Bull Escapes Rodeo Arena, Injures Five Spectators in Oregon Chaos!

SISTERS, OR – Five individuals were hospitalized after a bull broke free from an arena at a rodeo in Sisters, Oregon, and charged into the crowd, authorities reported on Sunday. Video footage confirmed that a rodeo attendee was thrown by the bull named Party Bus. The Sisters Rodeo Association stated that the bull leaped over a barrier, made its way onto the rodeo grounds, and eventually was contained by livestock professionals in holding pens.

The incident occurred at the 84th Sisters Rodeo, just as the last ride of the night was about to take place. The arena announcer promptly called for an emergency response. Following the chaos, four individuals were initially reported injured by the Deschutes County Sheriff’s Office. However, a spokesperson for the Sisters-Camp Sherman Fire District later clarified that five people were injured in total – two were hit by the bull, while the others sustained injuries as the crowd reacted to the situation.

The injured victims included one individual possibly with a broken collarbone, a female with a leg injury, another female with a broken nose, a female with facial injuries possibly including a broken nose, and a male with facial abrasions and a potential head injury. Three of the injured were taken by ambulance to medical facilities, while the others were transported by private vehicle or sheriff’s cruiser. Fortunately, all injuries were considered minor, and none of the individuals required hospital admission.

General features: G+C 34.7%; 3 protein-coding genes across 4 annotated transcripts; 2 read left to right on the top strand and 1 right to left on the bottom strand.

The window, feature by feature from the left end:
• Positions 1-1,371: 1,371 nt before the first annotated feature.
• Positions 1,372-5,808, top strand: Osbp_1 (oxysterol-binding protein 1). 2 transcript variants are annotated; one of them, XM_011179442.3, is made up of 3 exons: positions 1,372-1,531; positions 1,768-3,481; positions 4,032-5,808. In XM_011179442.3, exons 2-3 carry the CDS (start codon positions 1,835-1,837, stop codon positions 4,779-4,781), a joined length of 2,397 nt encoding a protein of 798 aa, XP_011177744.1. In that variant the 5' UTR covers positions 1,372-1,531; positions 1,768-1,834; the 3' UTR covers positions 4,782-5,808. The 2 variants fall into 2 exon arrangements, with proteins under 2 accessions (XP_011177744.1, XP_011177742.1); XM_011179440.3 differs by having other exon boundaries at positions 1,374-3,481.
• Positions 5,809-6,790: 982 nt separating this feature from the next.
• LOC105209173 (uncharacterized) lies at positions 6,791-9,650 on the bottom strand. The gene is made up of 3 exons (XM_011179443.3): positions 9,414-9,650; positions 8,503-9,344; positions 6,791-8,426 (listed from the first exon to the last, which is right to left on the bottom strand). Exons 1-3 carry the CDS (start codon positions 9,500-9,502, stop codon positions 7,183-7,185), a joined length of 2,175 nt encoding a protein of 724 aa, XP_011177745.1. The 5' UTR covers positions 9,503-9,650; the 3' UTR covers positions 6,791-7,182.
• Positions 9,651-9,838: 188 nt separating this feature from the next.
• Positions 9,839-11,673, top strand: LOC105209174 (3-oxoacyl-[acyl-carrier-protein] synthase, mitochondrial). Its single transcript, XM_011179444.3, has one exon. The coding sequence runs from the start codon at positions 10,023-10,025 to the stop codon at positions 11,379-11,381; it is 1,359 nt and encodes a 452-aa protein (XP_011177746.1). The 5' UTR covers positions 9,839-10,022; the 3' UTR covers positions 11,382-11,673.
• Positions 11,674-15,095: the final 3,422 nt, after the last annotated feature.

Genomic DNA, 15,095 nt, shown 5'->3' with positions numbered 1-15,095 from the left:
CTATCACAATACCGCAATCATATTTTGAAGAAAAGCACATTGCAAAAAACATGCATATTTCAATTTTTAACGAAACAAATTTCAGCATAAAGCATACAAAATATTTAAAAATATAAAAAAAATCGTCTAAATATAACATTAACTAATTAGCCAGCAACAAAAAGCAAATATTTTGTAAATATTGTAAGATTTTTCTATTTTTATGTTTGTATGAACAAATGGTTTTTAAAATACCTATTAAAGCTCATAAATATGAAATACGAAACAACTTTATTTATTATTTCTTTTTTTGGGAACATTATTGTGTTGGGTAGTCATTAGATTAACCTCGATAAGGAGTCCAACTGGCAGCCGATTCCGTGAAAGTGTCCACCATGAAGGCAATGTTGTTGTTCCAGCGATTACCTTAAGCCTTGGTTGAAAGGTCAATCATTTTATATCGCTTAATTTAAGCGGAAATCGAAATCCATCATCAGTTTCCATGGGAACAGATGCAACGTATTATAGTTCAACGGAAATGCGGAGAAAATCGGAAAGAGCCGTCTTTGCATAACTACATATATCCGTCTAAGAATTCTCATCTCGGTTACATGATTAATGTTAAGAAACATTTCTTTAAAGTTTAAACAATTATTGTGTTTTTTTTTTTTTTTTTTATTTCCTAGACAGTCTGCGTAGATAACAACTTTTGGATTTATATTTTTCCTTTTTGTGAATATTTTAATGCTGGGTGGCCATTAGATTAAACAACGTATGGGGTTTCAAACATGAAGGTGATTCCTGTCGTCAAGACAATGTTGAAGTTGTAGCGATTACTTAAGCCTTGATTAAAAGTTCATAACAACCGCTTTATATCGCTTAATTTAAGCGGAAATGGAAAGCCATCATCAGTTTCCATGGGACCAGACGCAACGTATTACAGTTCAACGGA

Organizers of the event expressed gratitude that all injured individuals were safely back home. The Sisters Rodeo praised the quick and professional response of the arena pickup men, rodeo staff, and local first responders in containing the situation. The bull involved in the incident, Party Bus, was promptly removed from any future PRCA sanctioned rodeos, according to the Professional Rodeo Cowboys Association.

Despite the unexpected turn of events, the annual five-day Sisters Rodeo competition continued as scheduled, with organizers confirming that the remaining events would proceed on Sunday. The Sisters Rodeo Association mentioned that this was the first known breach of its kind since the rodeo’s inception in 1940. Deputies and private security swiftly responded to the incident, ensuring that the situation was contained without further harm to attendees or animals.